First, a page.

Wildcat LEAP


Jumpstart your Academic Year with Wildcat LEAP

The Summer 2021 Wildcat LEAP program provides an opportunity for new Wildcats to establish an early connection and familiarity with the university, while also having a chance to begin academic coursework early or improve placement scores to ensure a fantastic first year at Arizona.


Students will choose from two academic options as part of their LEAP experience: For-Credit Courses or Non-Credit Skill Bootcamps

All students involved in either for-credit courses or non-credit skill bootcamps will have an opportunity to engage with university resources by attending lectures from campus leaders, connecting with cultural centers, and gaining familiarity with D2L prior to the start of the fall 2021 term.  These experiences will help lay a foundation for success as a Wildcat.

For-Credit Courses

Various university departments offer both general education courses and introductory courses for specific majors or areas of study.  Students will want to take a credit offering will be limited to one course as part of the program.  This course will count in GPA and will be applicable to degree programs. 

Non-Credit Skill Bootcamps

Experiences designed to improve math or writing placement, but without grade point average or transcript implication. 

These bootcamps are typically between $100 and $150, for the Summer 2021 Wildcat LEAP participants will have the cost covered.  


Applications are now closed.  If you have applied and have questions, please contact us: wildcat21@arizona.edu

Non-Credit Skill Bootcamps

Dates: June 14 to July 9, 2021

Live Online Time Options: 9 a.m., 12 p.m., 3 p.m., 6 p.m. (all times local to Tucson, Arizona)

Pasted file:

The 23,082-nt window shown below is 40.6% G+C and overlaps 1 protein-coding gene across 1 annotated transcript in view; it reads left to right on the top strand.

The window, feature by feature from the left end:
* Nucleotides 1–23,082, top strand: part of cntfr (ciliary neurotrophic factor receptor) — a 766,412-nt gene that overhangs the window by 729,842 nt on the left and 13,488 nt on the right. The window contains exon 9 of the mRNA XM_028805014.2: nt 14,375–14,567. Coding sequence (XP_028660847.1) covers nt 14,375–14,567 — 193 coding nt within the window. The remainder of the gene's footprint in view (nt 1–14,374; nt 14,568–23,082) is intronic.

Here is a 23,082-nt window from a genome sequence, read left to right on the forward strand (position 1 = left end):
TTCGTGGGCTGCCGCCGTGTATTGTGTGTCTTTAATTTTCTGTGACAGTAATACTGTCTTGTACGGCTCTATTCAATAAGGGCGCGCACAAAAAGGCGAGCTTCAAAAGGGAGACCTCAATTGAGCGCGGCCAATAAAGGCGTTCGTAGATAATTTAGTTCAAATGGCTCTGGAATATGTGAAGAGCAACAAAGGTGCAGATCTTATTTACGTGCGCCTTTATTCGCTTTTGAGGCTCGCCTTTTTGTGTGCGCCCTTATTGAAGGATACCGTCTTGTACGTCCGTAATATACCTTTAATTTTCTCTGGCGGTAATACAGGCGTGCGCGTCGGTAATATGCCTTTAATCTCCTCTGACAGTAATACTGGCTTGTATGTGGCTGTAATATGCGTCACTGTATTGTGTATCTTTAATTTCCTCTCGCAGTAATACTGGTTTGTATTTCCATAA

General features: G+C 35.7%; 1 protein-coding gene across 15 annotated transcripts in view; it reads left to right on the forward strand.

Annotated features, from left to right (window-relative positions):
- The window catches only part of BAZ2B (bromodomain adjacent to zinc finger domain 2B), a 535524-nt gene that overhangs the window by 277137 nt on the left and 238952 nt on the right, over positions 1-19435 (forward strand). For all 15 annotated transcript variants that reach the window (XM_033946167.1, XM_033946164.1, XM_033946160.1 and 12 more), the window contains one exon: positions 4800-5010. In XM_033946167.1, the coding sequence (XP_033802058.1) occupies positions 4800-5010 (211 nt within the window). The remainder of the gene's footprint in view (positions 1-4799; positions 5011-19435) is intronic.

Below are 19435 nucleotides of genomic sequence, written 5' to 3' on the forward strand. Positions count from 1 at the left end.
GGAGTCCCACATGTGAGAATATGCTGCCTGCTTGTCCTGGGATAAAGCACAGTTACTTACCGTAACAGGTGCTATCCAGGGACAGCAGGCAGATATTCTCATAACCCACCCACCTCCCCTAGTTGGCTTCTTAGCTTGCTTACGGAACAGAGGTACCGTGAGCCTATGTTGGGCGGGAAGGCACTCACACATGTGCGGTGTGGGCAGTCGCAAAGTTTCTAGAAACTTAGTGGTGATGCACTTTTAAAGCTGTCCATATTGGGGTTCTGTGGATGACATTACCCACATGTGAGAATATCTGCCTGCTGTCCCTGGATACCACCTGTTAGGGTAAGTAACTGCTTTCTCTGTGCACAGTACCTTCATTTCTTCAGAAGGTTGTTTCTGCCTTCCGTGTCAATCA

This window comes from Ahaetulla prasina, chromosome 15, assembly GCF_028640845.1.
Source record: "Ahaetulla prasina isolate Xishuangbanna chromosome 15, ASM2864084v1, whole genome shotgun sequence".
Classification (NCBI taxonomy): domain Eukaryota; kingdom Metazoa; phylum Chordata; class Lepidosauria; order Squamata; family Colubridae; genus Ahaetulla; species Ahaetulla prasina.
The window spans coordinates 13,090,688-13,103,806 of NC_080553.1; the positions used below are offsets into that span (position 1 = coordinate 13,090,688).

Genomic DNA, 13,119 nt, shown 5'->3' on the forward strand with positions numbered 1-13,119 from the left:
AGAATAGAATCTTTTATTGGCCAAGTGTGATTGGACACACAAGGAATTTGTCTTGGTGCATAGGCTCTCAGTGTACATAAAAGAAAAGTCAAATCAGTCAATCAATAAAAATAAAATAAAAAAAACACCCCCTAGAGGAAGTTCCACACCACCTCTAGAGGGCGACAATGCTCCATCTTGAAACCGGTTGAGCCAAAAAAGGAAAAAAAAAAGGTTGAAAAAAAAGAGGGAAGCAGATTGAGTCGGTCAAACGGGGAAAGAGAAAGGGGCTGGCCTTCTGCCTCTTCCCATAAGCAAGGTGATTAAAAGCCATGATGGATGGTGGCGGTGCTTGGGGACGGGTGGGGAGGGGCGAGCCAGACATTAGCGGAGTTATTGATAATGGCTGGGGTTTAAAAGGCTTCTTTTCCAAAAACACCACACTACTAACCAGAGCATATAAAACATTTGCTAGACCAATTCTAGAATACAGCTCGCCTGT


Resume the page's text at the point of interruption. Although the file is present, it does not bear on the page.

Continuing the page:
This online three-week intensive bootcamp is designed to provide incoming students with an opportunity to improve your math placement, and solidify your math skills.  Success in your first math and/or science course is a top factor in completing and succeeding in your major.  Students will select one time for all meetings during the three-week priod.

You will receive live online support and individualized math tutoring, placement advisement and connection to other campus activities and resources.  You will also have the opportunity to take the placement exam at the end of the experience.

This experience is offered at no cost to the student.

Dates: August 9 to August 13, 2021

The online Writing Boost! Program will include dedicated writing time, workshops covering common concerns about academic writing, and tutoring with a WSIP specialist. It is the perfect refresher for students preparing to start at the university in fall 2021.

Students will participate in writing workshops, and receive individual online tutoring as part of Boost!

This experience is offered at no cost to the student.


For-Credit Coursework

CHEM 100P – General Chemistry Primer (1 unit) 7/26 to 8/13

A prelude to General Chemistry (CHEM 141, 151, or 161), this course will help you develop the skills and rigor necessary for success in a college science course.  It provides foundational coverage of atomic and molecular structure, energy, stoichiometry, and other topics central to understanding chemical properties and reactions

CLAS 150C1 – Pyramids and Mummies: The Pharaoh and Ancient Egyptian Society (3 units) 7/12
to 8/11 Online

General Education Tier 1. Pyramids and Mummies focuses on the person and role of the king in ancient Egypt, exploring questions about individuals and their role(s) within and shaping their society. In ancient Egypt, the pharaoh was simultaneously a religious, political, economic, and legal institution. This course illuminates and critically examines the duties of the pharaoh and the lives of the individual men and women who occupied this exclusive class, which was perhaps the most powerful monarchy in human history.